• Hya - Hydra the Water Snake

    IAU Constellation

    Size

    1 of 88

    Astronomical Regions

    Intro and Visual description

    Hydra the Water Snake is the largest and longest of the constellations, stretching from Cancer to Libra. Several constellations and asterisms ride on its back; from head to tail they are Sextans the Sextant, Crater the Cup, Corvus the Crow, and Noctua the Owl.

  • Leo - Leo the Lion

    IAU Constellation

    Size

    12 of 88

    Astronomical Regions

    Intro and Visual description

    East of the Gemini twins lies Leo the Lion.

    Find the bowl of the Big Dipper. A line running through the two stars of the bowl of the Big Dipper on the side nearest the handle points almost directly to two other notable stars. Follow them below the bowl of the Dipper to Regulus.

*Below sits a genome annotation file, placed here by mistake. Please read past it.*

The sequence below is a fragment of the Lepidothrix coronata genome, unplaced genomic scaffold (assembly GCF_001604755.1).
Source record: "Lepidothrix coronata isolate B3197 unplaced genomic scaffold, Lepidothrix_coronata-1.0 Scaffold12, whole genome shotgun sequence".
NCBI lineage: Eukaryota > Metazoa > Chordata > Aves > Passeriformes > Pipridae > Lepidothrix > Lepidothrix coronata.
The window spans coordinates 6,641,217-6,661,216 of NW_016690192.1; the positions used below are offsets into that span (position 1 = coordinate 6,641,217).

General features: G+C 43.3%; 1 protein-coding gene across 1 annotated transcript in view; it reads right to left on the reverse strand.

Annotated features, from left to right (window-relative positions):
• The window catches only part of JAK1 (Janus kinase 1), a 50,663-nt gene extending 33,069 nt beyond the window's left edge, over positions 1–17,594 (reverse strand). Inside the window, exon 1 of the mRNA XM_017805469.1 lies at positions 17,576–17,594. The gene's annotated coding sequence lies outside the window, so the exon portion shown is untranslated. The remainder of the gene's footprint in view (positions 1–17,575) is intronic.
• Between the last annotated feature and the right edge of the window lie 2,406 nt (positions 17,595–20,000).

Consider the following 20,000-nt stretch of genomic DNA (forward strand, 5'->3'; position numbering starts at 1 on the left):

Leo’s mane looks like a backward question mark, or sickle. Regulus, the "dot" at the bottom of the mark, lies nearly on the ecliptic.

    His flank is a triangle of stars farther east.

  • UMa - Ursa Major the Big Bear

    Size

    3 of 88

    Astronomical Regions

    Intro and Visual description

    Ursa Major or the Big Bear is the third largest of the 88 constellations. Seven stars form a familiar group of stars, or an "asterism" within the constellation. In America they are called the "Big Dipper" or "Drinking Gourd," and in Britain the "Plough" or the "Wain." The Big Dipper is one of the most easily recognizable groups of stars in the sky. It is referred to as circumpolar because it never completely sets below the horizon, but is visible in northern skies year-round.

    The Big Dipper.

    Hubble Deep Field

  • Vir - Virgo the Maiden

    IAU Constellation

    Size

    2 of 88

    Astronomical Regions

    Intro and Visual description

    Continue past Arcturus on the curve from the Dipper’s handle ("Arc to Arcturus, then speed on to Spica"). To "Speed on to Spica," go the same distance as it took to reach Arcturus. If it’s not below the horizon, Spica is the brightest star of the constellation Virgo the Maiden. Although Virgo is the second largest constellation in the sky, the rest of its stars are faint. Yet don’t be surprised if you often see a bright visiting planet nearby.